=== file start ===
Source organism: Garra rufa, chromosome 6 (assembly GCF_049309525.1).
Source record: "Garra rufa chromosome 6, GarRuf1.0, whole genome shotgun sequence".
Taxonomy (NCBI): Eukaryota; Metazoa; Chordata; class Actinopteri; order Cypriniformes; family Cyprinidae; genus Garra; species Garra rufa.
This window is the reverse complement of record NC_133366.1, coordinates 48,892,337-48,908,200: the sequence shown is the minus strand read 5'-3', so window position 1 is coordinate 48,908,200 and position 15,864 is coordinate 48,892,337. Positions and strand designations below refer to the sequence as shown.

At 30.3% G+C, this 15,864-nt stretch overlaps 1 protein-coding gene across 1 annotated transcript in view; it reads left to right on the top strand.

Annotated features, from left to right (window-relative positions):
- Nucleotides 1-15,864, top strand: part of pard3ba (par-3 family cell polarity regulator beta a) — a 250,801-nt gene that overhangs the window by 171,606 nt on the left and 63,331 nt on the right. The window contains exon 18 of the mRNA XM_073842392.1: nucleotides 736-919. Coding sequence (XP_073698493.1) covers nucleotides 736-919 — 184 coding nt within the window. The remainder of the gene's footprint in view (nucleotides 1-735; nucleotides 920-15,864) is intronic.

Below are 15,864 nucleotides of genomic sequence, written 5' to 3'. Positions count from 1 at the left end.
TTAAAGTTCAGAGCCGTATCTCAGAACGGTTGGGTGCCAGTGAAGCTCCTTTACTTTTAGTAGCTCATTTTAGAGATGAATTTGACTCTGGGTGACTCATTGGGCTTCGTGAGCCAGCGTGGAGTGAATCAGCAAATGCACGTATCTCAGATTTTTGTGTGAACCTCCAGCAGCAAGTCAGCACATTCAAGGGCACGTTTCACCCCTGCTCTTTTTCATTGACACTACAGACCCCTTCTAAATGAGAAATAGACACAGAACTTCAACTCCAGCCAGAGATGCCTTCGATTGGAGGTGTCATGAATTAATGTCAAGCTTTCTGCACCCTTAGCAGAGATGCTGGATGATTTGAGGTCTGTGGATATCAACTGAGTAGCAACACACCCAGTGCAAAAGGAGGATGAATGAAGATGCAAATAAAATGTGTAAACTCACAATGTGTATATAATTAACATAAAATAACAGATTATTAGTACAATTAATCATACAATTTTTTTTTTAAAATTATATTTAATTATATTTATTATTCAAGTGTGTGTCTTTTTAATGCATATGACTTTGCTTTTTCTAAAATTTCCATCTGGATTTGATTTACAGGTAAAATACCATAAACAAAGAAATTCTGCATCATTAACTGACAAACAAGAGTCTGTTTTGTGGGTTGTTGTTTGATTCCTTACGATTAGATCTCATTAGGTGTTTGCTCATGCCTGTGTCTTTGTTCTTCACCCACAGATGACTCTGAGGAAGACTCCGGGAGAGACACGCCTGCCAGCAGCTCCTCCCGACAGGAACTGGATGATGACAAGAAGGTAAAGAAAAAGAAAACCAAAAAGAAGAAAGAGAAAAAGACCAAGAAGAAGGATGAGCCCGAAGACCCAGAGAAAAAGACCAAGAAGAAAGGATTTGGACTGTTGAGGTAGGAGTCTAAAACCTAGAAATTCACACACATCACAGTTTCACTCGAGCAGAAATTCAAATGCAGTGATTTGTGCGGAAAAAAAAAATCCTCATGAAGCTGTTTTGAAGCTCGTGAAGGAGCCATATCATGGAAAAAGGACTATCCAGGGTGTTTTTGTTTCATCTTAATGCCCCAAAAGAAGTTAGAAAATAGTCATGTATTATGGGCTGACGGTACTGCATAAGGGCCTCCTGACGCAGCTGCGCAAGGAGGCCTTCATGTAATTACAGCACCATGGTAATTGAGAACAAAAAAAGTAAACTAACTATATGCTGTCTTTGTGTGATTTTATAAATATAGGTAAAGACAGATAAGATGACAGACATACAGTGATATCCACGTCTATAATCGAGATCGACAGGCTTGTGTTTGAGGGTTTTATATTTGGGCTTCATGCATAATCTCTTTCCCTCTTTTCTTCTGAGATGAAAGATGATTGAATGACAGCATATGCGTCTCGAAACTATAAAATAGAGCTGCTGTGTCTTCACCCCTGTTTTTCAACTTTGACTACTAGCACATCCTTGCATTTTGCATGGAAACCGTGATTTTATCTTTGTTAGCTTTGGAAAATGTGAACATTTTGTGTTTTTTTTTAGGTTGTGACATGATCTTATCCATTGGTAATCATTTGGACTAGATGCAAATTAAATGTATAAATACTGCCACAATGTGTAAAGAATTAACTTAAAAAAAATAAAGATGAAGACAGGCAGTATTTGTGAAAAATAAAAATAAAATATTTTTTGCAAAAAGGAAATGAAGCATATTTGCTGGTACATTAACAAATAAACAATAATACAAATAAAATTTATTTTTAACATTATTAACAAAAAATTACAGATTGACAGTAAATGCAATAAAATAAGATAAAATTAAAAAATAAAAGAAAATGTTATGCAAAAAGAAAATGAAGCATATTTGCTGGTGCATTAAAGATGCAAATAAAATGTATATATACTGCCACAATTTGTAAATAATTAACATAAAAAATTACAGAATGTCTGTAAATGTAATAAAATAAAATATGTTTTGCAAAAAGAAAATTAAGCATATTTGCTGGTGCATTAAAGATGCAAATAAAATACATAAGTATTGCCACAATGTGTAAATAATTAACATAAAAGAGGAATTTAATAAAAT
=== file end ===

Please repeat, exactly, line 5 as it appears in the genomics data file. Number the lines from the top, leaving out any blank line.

At 30.3% G+C, this 15,864-nt stretch overlaps 1 protein-coding gene across 1 annotated transcript in view; it reads left to right on the top strand.